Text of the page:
plasmons, infrared, biosensor, waveguides, gratings


Applications of surface plasmon polaritons (SPPs) have thus far emphasized visible and near-infrared wavelengths. Extension into the long-wave infrared (LWIR) has numerous potential advantages for biosensors and waveguides, which are explored in this work. A surface plasmon resonance (SPR) biosensor that operates deep into the infrared (3-11 µm wavelengths) is potentially capable of biomolecule recognition based on both selective binding and characteristic vibrational modes. The goal is to operate such sensors at wavelengths where biological analytes are strongly differentiated by their IR absorption spectra and where the refractive index is increased by dispersion, which will provide enhanced selectivity and sensitivity. Potentially useful IR surface plasmon resonances are investigated on lamellar gratings formed from various materials with plasma frequencies in the IR wavelength range including doped semiconductors, semimetals, and conducting polymers. One outcome of this work has been the demonstration of a simple analytic formula for calculating the SPP absorption resonances in the angular reflectance spectra of gratings. It is demonstrated for Ag lamellar gratings in the 6-11 µm wavelength range. The recipe is semi-empirical, requiring knowledge of a surface-impedance modulation amplitude, which is found here by comparison to experiment as a function of the grating groove depth and the wavelength. The optimum groove depth for photon-to-SPP energy conversion was found by experiment and calculation to be ~10-15% of the wavelength. Hemicylindrical prism couplers formed from Si or Ge were investigated as IR surface plasmon couplers for the biosensor application. Strong Fabry-Perot oscillations in the angular reflectance spectra for these high index materials suggest that grating couplers will be more effective for this application in the LWIR. A variety of materials having IR plasma frequencies were investigated due to the tighter SPP mode confinement anticipated in the IR than for traditional noble metals. First doped-Si and metal silicides (Ni, Pd, Pt and Ti) were investigated due to their inherent CMOS compatibility. Rutherford backscattering spectroscopy, x-ray diffraction, scanning electron microscopy, secondary ion mass spectrometry and four point probe measurements complemented the optical characterization by ellipsometry. Calculation of propagation length and mode confinement from measured permittivities demonstrated the suitability for these materials for LWIR SPP applications. Semimetals were also investigated since their plasma frequencies are intermediate between those of doped silicon and metal silicides. The semimetal antimony, with a plasma frequency ~80 times less than that of gold was characterized. Relevant IR surface plasmon properties, including the propagation length and penetration depths for SPP fields, were determined from optical constants measured in the LWIR. Distinct resonances due to SPP generation were observed in angular reflection spectra of Sb lamellar gratings in the wavelength range of 6 to 11 µm. Though the real part of the permittivity is positive in this range, which violates the usual condition for the existence of bound SPP modes, calculations based on experimental permittivity showed that there is little to distinguish bound from unbound SPP modes for this material. The SPP mode decays exponentially away from the surface on both sides of the permittivity sign change. Water is found to broaden the IR plasmon resonances significantly at 9.25 micron wavelength where aqueous extinction is large. Much sharper resonances for water based IR SPR biosensor can be achieved in the 3.5 to 5.5 µm range. Nano-structured Au films (Au-black) were investigated as IR absorbers and possible solar cell enhancers based on surface plasmon resonance. The characteristic length scales of the structured films vary considerably as a function of deposition parameters, but the absorbance is found to be only weakly correlated with these distributions. Structured Au-black with a broad range of cluster length scales appear to be able to support multiple SPP modes with incident light coupling to the corrugated surface as seen by photoelectron emission microscopy (PEEM) and SPR experiments, supporting the hypothesis that Au-black may be a suitable material for plasmon-resonance enhancement solar-cell efficiency over the broad solar spectrum.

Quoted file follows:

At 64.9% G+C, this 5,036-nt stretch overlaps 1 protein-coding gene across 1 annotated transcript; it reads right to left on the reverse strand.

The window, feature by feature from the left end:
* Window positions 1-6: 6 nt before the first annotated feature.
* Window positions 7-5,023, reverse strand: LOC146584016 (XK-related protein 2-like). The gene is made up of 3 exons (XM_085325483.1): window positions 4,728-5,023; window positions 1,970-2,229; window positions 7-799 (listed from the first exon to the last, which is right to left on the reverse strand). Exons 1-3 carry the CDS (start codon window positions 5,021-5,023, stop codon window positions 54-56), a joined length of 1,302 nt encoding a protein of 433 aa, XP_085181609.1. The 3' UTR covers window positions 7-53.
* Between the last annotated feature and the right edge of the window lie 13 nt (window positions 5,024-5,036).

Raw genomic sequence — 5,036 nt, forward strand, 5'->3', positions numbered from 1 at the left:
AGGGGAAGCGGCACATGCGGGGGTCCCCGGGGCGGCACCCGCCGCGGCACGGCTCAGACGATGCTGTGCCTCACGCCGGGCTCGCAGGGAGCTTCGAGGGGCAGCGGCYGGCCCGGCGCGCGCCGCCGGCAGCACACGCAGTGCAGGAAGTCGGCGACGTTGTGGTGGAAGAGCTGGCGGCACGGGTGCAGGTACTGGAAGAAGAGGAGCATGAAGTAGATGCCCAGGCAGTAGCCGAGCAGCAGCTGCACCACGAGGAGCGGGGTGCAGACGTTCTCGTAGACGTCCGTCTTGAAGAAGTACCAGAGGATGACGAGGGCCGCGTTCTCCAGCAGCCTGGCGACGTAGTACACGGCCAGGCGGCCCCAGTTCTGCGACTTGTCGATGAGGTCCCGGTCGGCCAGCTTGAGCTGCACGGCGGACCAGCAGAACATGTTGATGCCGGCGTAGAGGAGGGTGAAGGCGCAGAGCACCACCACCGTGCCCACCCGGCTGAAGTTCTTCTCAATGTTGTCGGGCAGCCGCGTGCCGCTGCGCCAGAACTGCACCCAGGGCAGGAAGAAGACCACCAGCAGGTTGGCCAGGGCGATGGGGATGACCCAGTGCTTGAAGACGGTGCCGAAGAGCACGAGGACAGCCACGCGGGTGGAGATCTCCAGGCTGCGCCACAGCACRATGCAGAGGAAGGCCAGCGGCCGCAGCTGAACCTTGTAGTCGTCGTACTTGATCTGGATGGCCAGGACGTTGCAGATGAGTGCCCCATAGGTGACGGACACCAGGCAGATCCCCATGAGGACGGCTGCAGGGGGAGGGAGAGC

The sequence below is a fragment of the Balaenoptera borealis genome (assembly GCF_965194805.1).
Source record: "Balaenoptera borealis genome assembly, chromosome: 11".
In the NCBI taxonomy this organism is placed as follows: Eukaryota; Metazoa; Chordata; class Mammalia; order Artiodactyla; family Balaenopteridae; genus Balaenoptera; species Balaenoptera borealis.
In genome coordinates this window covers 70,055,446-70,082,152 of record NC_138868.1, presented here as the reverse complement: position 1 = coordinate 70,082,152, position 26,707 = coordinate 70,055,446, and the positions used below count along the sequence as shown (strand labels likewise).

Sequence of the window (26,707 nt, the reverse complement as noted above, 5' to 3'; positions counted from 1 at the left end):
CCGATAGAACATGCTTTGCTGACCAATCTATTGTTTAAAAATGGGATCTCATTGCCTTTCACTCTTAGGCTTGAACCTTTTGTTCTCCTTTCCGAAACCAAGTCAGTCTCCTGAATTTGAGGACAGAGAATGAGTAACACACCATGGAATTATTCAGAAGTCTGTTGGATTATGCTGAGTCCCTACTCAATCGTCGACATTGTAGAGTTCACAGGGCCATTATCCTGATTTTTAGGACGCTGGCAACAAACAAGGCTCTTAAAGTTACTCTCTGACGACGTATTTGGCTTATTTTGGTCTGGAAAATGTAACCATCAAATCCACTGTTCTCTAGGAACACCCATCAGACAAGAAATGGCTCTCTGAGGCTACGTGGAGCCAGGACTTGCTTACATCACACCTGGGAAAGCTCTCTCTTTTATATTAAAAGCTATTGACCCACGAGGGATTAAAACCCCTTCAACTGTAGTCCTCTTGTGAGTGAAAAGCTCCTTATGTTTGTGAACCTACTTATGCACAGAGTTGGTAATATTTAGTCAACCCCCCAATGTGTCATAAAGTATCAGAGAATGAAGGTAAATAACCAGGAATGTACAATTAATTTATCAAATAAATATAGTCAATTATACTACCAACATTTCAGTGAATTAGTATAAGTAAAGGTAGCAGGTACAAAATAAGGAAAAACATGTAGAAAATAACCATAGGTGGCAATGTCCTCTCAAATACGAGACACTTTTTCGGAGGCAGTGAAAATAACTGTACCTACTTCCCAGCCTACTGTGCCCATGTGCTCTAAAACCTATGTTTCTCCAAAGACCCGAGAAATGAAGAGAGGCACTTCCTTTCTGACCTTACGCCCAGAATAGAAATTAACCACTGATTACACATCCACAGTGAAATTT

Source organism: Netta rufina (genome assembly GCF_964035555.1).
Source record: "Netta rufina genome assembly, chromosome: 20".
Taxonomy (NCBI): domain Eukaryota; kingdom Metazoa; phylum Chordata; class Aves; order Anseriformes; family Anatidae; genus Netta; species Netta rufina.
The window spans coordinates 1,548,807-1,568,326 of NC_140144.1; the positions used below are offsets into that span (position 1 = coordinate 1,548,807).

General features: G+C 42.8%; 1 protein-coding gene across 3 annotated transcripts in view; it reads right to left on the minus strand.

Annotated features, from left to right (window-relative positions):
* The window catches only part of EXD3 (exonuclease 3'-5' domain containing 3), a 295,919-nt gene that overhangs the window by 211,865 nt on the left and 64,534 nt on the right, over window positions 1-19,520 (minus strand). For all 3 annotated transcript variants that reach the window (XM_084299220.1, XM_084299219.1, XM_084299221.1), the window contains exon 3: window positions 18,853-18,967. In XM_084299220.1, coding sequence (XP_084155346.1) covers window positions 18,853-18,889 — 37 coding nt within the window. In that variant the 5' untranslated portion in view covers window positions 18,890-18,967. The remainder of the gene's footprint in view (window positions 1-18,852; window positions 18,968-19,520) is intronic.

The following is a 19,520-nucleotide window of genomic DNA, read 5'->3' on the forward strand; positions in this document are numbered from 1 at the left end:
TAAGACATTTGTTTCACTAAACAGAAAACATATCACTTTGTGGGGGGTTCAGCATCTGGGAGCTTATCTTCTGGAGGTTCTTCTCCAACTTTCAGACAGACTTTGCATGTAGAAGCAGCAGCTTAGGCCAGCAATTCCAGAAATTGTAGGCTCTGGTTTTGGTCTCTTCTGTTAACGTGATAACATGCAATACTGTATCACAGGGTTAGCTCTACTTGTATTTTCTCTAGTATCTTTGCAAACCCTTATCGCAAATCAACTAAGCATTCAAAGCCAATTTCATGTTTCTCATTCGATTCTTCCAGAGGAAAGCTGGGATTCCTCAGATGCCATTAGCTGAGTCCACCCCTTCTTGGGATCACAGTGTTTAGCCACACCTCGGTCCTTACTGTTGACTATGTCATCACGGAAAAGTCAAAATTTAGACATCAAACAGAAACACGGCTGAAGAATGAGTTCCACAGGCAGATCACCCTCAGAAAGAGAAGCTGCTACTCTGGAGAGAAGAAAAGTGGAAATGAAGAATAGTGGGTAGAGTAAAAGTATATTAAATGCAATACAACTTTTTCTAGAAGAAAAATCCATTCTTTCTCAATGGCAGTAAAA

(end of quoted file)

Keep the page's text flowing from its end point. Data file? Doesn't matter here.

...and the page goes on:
If this is your thesis or dissertation, and want to learn how to access it or for more information about readership statistics, contact us at

Graduation Date



Peale, Robert


Doctor of Philosophy (Ph.D.)


College of Sciences



Degree Program









Release Date

August 2010

Length of Campus-only Access


Access Status

Doctoral Dissertation (Open Access)

Included in

Physics Commons